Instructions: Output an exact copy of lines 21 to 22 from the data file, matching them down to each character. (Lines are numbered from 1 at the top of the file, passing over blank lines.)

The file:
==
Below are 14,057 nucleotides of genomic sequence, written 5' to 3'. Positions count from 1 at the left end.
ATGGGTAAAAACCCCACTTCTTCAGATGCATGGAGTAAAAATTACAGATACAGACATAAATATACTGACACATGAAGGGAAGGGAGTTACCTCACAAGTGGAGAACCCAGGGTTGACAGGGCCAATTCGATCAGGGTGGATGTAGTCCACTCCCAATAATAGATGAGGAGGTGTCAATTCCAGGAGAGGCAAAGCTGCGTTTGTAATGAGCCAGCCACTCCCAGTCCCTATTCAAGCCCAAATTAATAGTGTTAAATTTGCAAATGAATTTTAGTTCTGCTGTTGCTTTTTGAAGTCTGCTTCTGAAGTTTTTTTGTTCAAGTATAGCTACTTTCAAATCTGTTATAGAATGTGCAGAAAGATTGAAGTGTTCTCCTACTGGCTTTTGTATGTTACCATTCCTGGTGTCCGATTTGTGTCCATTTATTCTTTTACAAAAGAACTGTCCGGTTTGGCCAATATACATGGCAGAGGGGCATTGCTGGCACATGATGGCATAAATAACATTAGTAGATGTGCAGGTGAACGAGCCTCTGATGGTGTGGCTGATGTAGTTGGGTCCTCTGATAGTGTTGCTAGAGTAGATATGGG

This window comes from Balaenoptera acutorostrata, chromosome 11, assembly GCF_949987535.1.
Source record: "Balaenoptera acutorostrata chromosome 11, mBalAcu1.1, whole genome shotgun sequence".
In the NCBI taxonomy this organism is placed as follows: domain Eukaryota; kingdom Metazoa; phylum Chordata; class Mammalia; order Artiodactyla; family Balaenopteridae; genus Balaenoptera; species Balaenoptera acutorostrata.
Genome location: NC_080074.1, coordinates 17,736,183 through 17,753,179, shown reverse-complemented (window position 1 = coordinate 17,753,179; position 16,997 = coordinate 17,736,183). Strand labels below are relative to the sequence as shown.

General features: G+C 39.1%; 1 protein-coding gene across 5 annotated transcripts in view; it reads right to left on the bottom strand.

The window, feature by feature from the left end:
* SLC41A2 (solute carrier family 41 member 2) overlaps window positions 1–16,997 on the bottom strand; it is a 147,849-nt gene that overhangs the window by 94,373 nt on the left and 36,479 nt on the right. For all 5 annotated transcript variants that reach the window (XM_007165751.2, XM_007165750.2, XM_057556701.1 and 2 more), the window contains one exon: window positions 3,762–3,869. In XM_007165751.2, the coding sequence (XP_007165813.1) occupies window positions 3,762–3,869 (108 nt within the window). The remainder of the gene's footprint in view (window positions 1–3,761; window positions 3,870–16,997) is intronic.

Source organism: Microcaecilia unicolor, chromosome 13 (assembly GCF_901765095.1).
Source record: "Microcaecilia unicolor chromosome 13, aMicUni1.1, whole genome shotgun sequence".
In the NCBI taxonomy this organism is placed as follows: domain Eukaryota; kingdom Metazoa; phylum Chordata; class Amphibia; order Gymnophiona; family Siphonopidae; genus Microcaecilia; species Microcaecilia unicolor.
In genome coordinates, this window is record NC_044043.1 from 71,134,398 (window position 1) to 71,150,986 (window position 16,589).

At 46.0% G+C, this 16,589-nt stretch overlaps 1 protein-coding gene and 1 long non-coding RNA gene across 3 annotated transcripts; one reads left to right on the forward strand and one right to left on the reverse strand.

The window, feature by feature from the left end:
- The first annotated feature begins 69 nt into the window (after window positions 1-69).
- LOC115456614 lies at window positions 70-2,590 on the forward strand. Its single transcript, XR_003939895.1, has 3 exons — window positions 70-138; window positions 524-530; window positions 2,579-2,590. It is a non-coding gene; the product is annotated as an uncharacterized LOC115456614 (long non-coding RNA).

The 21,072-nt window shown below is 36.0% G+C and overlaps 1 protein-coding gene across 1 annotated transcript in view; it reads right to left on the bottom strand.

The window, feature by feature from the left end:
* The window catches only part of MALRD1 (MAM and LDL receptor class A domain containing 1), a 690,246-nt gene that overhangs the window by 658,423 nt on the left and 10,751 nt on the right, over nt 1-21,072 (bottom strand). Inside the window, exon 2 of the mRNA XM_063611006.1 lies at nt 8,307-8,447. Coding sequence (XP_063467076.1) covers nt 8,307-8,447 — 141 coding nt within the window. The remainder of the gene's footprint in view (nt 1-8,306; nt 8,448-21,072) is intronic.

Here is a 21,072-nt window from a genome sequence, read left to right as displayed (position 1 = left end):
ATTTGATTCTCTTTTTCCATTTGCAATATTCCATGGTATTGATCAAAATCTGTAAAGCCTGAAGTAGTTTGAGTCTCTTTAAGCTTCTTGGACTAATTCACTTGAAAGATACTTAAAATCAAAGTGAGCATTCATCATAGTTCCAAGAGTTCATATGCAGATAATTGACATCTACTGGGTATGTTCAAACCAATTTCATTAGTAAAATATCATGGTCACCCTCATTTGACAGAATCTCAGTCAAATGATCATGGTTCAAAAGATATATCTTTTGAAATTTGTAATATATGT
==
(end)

Here is a 21,072-nt window from a genome sequence, read left to right as displayed (position 1 = left end):
ATTTGATTCTCTTTTTCCATTTGCAATATTCCATGGTATTGATCAAAATCTGTAAAGCCTGAAGTAGTTTGAGTCTCTTTAAGCTTCTTGGACTAATTCACTTGAAAGATACTTAAAATCAAAGTGAGCATTCATCATAGTTCCAAGAGTTCATATGCAGATAATTGACATCTACTGGGTATGTTCAAACCAATTTCATTAGTAAAATATCATGGTCACCCTCATTTGACAGAATCTCAGTCAAATGATCATGGTTCAAAAGATATATCTTTTGAAATTTGTAATATATGT